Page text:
St. Joseph joined cities around the country in installing red-light cameras in 2013. It also shut down the controversial technology just eight months after it started.
Debates sparked following the City Council’s approval of the cameras’ use in 2011, but the city unveiled them anyway in January of this year.
American Traffic Solutions, a company contracted by the city, installed the cameras at no upfront cost at the intersections of the Belt Highway and Frederick Boulevard, and the Belt Highway and Cook Road. Signs also were installed, alerting drivers that red-light cameras were in operation.
Offenders were given a 30-day grace period before fines were levied, beginning Feb. 17. Violators were mailed a ticket with a $100 fee.
Technicians with American Traffic Solutions reviewed all videos first, then they were verified by the Police Department, Capt. Matt Rock told the News-Press.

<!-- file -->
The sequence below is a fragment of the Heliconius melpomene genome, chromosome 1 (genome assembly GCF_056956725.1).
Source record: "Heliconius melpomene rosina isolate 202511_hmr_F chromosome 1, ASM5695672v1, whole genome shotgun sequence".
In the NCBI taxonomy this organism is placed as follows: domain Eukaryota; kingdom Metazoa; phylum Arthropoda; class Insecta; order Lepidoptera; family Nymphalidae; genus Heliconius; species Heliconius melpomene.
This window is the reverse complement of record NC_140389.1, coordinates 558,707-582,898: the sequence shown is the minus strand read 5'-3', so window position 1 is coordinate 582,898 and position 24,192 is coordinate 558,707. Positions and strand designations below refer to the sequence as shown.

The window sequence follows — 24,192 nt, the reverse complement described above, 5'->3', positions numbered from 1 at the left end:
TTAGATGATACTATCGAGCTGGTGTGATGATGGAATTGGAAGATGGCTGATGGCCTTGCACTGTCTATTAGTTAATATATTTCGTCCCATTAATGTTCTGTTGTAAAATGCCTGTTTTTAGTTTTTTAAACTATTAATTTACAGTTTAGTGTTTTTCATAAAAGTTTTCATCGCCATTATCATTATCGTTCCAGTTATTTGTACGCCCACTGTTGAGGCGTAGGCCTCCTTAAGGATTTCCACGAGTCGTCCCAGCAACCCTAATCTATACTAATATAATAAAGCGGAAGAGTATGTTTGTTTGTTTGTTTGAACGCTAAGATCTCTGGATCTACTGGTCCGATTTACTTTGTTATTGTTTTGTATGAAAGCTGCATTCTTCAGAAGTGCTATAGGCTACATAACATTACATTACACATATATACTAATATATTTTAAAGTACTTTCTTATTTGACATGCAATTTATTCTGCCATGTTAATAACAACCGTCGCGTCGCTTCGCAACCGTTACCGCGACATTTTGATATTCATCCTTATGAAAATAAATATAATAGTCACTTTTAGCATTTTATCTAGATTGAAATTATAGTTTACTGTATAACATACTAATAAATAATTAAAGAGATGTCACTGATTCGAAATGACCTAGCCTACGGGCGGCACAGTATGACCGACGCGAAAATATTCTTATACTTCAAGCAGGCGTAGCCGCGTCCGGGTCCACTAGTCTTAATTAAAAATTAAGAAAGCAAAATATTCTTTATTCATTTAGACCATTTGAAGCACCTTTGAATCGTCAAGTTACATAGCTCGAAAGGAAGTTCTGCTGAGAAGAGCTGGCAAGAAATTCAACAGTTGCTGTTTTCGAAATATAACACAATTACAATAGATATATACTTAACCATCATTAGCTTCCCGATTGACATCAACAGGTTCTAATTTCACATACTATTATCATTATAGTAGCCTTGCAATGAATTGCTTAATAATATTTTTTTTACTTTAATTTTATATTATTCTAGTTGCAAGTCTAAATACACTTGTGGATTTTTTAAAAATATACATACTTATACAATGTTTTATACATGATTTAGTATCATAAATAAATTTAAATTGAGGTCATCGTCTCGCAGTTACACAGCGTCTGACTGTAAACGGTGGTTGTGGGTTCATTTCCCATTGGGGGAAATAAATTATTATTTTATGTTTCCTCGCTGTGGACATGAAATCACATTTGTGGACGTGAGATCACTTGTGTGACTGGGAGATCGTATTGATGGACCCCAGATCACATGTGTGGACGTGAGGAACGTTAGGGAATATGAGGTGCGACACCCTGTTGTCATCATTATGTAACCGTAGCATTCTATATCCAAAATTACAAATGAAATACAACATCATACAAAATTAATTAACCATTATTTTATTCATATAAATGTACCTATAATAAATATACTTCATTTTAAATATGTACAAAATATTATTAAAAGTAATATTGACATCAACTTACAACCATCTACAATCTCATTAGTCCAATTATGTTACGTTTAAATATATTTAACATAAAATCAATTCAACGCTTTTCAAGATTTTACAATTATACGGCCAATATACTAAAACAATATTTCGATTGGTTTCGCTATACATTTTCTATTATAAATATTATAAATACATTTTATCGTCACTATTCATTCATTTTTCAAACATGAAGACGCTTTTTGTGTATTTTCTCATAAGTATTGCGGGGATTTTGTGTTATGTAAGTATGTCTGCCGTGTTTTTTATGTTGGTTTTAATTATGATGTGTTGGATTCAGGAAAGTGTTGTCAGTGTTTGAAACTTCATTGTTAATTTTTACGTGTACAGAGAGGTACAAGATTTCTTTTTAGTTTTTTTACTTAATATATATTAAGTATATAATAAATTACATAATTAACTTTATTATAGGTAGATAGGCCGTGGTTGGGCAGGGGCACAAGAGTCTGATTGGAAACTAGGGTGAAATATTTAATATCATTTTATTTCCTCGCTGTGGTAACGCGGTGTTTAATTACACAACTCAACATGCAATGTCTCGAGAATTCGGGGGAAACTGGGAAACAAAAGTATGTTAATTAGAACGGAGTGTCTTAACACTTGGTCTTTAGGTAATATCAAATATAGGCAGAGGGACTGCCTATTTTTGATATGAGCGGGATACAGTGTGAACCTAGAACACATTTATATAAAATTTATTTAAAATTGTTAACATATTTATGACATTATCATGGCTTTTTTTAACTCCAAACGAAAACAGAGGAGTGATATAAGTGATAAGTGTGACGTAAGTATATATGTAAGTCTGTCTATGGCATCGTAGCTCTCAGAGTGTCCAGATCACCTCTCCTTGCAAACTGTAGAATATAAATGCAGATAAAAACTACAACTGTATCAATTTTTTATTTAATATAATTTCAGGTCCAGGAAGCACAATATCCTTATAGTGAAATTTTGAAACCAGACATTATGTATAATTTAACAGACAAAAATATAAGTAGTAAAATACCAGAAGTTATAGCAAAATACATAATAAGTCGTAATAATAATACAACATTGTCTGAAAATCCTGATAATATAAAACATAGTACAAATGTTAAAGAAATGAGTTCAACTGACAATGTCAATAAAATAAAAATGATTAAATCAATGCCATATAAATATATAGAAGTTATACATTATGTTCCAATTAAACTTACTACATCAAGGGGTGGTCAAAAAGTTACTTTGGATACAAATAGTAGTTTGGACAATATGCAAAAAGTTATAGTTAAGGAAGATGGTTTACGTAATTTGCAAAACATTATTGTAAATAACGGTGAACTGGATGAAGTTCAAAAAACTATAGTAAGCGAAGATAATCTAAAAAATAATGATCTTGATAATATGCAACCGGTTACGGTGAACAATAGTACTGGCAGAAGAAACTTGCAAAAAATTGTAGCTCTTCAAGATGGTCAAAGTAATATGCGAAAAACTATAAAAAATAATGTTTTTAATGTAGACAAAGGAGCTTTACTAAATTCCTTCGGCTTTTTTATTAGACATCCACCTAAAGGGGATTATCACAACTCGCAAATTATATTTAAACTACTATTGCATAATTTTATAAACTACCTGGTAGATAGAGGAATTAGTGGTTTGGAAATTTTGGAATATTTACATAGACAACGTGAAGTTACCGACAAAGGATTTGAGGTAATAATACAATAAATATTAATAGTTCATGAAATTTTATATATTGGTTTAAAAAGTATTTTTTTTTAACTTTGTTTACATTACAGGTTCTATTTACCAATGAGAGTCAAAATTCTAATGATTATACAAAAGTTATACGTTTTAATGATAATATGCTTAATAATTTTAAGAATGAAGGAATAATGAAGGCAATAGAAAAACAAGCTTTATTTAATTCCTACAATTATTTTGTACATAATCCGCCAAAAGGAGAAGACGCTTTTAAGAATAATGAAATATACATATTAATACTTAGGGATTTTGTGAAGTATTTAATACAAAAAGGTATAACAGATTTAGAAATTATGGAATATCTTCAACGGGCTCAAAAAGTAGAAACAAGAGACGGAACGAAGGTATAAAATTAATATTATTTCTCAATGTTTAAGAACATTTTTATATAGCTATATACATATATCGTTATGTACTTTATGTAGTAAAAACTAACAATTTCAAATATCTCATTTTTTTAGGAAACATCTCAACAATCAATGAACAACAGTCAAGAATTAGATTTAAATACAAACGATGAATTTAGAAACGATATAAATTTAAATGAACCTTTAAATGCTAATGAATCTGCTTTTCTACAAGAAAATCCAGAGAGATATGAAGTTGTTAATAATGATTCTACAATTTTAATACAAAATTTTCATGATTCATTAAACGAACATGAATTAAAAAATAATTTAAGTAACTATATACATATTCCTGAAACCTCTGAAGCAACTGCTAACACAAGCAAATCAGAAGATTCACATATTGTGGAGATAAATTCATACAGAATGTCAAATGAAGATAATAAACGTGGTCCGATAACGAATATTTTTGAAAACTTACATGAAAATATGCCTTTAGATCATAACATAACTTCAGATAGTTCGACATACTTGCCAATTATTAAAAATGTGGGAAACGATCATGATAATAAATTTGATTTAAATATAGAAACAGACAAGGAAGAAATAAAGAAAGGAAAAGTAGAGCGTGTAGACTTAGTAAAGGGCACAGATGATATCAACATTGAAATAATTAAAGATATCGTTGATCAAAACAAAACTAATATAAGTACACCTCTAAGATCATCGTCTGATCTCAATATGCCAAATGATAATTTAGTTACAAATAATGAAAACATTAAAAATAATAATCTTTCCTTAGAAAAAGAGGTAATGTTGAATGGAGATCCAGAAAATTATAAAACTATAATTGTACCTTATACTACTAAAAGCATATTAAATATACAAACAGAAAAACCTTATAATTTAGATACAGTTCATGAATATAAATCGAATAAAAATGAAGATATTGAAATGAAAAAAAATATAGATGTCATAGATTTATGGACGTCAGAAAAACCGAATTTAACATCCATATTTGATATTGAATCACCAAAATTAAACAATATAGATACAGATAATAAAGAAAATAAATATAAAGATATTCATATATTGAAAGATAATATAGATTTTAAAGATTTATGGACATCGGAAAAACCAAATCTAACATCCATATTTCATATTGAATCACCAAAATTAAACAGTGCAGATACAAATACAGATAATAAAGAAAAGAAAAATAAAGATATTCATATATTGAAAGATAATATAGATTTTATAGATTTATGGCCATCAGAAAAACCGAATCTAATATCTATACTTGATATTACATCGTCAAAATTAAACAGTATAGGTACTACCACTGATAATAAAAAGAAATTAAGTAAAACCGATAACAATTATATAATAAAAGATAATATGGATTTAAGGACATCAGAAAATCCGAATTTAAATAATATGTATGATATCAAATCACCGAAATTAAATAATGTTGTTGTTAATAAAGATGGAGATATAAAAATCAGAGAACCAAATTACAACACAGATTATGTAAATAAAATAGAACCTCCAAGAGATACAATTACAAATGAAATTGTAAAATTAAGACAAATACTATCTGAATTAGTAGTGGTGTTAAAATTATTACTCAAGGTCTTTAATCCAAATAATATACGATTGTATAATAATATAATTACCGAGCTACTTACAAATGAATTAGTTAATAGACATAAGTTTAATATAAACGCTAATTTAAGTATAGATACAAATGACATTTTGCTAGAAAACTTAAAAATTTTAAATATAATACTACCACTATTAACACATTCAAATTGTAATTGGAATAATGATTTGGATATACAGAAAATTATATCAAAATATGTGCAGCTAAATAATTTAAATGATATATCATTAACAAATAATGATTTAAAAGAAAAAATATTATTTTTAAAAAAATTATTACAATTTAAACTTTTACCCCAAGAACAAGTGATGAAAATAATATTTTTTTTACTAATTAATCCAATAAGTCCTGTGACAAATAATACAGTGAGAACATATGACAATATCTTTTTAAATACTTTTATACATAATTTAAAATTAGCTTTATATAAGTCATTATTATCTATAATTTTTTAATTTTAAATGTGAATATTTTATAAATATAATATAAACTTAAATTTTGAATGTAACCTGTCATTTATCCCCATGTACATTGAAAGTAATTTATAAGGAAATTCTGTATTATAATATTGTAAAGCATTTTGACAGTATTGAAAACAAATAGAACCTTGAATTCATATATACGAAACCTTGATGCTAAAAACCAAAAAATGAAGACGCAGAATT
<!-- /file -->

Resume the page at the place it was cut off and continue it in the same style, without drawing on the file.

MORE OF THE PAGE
Tickets then were sent to the owner of the vehicle, regardless of who was driving. At least one person took advantage of the appeals process. In that particular trial, the driver argued that she did not run the red light.
The citations, however, do not accumulate points on the driver’s license. It was this clause that led to the camera’s demise.
On Nov. 5, the Missouri Court of Appeals, Eastern District, ruled that any person who runs a red light should be issued a moving violation, which results in points assessed against their license. St. Joseph’s ordinance was similar to other communities across the state, including Ellisville, Mo., the city involved in the state case.
Section 304.120.3 of the Missouri State Statute invalidates any municipal ordinance that is in conflict with state law. St. Joseph officials followed suit, suspending the enforcement of their local red-light camera ordinances on Nov. 7.
Anyone who received a summons from a violation that occurred before Nov. 7 is asked to review the options provided to them with the ticket.
Since their implementation, police have issued 3,137 citations and the city has netted approximately $97,260.